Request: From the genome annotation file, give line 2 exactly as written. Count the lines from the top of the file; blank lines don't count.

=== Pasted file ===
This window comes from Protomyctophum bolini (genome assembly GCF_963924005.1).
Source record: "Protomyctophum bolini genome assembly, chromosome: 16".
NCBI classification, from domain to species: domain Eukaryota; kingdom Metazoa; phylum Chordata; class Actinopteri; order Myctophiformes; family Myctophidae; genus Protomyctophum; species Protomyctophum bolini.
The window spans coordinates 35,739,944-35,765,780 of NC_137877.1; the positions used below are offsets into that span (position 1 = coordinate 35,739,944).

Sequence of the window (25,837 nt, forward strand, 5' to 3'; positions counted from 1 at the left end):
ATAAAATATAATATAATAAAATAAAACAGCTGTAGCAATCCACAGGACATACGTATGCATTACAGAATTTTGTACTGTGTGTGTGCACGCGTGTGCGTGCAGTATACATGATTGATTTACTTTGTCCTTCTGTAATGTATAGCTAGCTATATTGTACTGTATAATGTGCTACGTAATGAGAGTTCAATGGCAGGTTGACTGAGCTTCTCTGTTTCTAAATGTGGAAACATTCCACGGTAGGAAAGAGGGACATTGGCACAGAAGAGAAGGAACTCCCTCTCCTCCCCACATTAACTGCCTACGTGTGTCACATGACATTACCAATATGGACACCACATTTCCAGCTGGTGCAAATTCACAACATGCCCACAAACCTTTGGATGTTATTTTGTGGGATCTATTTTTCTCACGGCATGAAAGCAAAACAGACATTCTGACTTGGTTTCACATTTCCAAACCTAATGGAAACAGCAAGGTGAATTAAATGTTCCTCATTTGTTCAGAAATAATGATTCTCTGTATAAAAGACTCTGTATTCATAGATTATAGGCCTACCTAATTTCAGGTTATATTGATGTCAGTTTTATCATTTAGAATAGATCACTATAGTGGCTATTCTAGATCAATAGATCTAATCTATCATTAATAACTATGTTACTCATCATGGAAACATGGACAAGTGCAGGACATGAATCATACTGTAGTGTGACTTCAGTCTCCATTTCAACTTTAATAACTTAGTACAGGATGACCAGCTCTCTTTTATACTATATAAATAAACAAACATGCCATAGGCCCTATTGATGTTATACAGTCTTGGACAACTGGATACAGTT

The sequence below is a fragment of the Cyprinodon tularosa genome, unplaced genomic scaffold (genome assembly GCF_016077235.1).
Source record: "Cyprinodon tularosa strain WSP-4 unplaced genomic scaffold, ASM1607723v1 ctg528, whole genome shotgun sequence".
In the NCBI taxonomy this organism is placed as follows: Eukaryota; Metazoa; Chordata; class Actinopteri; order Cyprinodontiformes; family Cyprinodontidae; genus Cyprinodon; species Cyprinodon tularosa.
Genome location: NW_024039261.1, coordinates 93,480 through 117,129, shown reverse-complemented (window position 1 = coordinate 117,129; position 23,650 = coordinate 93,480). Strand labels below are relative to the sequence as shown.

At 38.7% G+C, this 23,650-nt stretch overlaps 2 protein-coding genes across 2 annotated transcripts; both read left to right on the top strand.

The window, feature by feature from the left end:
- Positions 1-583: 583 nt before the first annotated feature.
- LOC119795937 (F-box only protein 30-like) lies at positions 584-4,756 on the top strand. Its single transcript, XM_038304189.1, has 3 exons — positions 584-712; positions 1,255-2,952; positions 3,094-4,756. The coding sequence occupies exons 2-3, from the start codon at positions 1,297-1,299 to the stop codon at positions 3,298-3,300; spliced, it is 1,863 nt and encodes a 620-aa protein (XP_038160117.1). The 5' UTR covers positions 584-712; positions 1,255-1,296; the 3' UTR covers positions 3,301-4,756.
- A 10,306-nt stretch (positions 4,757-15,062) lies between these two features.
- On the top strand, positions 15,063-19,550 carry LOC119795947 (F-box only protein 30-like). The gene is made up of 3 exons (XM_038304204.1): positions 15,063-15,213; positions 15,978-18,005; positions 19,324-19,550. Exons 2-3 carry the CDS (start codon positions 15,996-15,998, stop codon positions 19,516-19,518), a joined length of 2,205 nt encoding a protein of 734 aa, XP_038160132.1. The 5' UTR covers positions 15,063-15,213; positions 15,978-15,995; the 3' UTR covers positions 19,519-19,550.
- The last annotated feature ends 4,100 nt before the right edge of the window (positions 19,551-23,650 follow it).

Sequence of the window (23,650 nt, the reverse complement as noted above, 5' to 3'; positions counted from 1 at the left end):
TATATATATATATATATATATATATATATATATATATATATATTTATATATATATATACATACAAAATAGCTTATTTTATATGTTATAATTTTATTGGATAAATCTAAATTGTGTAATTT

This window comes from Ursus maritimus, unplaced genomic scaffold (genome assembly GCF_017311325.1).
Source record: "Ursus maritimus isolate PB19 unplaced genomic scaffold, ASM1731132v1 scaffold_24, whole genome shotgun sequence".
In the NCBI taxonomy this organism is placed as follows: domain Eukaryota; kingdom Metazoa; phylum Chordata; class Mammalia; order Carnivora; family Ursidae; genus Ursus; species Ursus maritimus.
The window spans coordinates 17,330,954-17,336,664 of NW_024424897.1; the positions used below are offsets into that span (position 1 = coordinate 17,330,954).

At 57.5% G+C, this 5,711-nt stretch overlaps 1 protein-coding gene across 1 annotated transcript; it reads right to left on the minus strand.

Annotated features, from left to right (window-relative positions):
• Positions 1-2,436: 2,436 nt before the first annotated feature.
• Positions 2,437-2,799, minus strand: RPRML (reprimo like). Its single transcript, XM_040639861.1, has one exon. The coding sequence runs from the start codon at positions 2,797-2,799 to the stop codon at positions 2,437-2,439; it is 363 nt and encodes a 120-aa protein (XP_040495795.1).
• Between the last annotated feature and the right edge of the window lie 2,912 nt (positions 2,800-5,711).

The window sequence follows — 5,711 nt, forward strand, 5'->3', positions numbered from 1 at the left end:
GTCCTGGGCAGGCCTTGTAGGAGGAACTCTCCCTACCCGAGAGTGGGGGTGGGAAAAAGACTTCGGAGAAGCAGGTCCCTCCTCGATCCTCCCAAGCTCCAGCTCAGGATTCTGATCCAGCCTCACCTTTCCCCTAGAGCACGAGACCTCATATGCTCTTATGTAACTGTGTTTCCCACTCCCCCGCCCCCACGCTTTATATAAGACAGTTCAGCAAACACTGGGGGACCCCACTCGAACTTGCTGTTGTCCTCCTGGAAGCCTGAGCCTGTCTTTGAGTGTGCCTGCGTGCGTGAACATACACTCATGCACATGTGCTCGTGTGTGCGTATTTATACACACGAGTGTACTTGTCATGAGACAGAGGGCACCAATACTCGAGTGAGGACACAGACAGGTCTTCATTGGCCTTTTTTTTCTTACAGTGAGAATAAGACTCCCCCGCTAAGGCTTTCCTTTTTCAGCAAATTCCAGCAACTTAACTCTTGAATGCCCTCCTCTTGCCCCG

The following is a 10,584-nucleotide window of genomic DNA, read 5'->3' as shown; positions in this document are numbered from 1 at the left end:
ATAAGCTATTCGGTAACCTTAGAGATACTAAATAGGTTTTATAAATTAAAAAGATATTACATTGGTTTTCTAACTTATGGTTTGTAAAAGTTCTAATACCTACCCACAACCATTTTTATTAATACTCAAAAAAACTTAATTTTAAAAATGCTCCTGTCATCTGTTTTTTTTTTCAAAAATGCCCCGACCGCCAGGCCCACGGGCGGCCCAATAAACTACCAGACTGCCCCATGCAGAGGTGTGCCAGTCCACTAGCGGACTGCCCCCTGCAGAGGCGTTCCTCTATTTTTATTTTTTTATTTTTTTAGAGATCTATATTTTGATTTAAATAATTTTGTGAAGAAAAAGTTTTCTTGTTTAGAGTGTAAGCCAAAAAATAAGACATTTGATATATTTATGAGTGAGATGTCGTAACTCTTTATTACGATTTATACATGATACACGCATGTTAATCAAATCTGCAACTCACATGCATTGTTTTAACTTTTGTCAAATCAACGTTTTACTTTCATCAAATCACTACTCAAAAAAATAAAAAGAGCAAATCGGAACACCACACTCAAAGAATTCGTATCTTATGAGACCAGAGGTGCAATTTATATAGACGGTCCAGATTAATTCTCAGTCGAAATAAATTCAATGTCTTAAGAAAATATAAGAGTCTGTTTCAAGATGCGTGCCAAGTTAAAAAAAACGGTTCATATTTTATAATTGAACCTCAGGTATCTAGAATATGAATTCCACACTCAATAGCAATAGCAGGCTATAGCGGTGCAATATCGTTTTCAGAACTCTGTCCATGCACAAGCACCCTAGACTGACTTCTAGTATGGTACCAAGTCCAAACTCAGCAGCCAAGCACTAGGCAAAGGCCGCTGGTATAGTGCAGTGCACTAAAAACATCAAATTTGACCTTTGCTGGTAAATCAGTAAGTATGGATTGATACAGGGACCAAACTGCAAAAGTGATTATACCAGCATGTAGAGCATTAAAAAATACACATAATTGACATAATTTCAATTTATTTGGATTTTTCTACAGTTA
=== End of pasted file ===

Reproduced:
Source record: "Protomyctophum bolini genome assembly, chromosome: 16".